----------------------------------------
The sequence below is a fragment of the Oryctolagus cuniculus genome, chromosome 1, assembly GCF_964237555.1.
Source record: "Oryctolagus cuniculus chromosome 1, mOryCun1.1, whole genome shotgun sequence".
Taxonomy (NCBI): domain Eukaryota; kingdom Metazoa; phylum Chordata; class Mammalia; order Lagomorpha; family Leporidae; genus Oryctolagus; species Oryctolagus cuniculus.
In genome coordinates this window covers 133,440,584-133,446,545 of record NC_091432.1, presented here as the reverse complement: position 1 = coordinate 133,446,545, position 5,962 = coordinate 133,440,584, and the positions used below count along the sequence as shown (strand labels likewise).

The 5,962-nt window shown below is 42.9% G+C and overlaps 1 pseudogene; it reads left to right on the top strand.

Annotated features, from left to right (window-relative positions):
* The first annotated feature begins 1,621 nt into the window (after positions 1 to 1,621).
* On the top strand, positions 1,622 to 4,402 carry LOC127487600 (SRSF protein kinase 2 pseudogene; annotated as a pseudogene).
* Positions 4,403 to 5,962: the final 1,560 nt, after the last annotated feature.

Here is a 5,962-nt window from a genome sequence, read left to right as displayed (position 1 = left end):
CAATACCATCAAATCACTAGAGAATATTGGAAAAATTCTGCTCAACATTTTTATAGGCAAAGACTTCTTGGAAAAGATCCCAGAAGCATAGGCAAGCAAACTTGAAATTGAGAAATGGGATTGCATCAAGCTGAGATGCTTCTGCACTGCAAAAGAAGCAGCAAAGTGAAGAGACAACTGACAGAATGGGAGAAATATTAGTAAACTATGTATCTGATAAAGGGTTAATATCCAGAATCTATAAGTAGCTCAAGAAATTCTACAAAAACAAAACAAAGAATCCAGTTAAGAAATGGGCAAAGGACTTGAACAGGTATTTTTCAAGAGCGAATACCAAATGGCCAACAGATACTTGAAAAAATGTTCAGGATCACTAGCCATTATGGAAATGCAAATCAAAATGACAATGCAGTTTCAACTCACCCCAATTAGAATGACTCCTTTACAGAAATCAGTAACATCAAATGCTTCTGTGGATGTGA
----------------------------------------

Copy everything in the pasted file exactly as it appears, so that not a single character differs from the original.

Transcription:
The sequence below is a fragment of the Oryctolagus cuniculus genome, chromosome 1, assembly GCF_964237555.1.
Source record: "Oryctolagus cuniculus chromosome 1, mOryCun1.1, whole genome shotgun sequence".
Taxonomy (NCBI): domain Eukaryota; kingdom Metazoa; phylum Chordata; class Mammalia; order Lagomorpha; family Leporidae; genus Oryctolagus; species Oryctolagus cuniculus.
In genome coordinates this window covers 133,440,584-133,446,545 of record NC_091432.1, presented here as the reverse complement: position 1 = coordinate 133,446,545, position 5,962 = coordinate 133,440,584, and the positions used below count along the sequence as shown (strand labels likewise).

The 5,962-nt window shown below is 42.9% G+C and overlaps 1 pseudogene; it reads left to right on the top strand.

Annotated features, from left to right (window-relative positions):
* The first annotated feature begins 1,621 nt into the window (after positions 1 to 1,621).
* On the top strand, positions 1,622 to 4,402 carry LOC127487600 (SRSF protein kinase 2 pseudogene; annotated as a pseudogene).
* Positions 4,403 to 5,962: the final 1,560 nt, after the last annotated feature.

Here is a 5,962-nt window from a genome sequence, read left to right as displayed (position 1 = left end):
CAATACCATCAAATCACTAGAGAATATTGGAAAAATTCTGCTCAACATTTTTATAGGCAAAGACTTCTTGGAAAAGATCCCAGAAGCATAGGCAAGCAAACTTGAAATTGAGAAATGGGATTGCATCAAGCTGAGATGCTTCTGCACTGCAAAAGAAGCAGCAAAGTGAAGAGACAACTGACAGAATGGGAGAAATATTAGTAAACTATGTATCTGATAAAGGGTTAATATCCAGAATCTATAAGTAGCTCAAGAAATTCTACAAAAACAAAACAAAGAATCCAGTTAAGAAATGGGCAAAGGACTTGAACAGGTATTTTTCAAGAGCGAATACCAAATGGCCAACAGATACTTGAAAAAATGTTCAGGATCACTAGCCATTATGGAAATGCAAATCAAAATGACAATGCAGTTTCAACTCACCCCAATTAGAATGACTCCTTTACAGAAATCAGTAACATCAAATGCTTCTGTGGATGTGA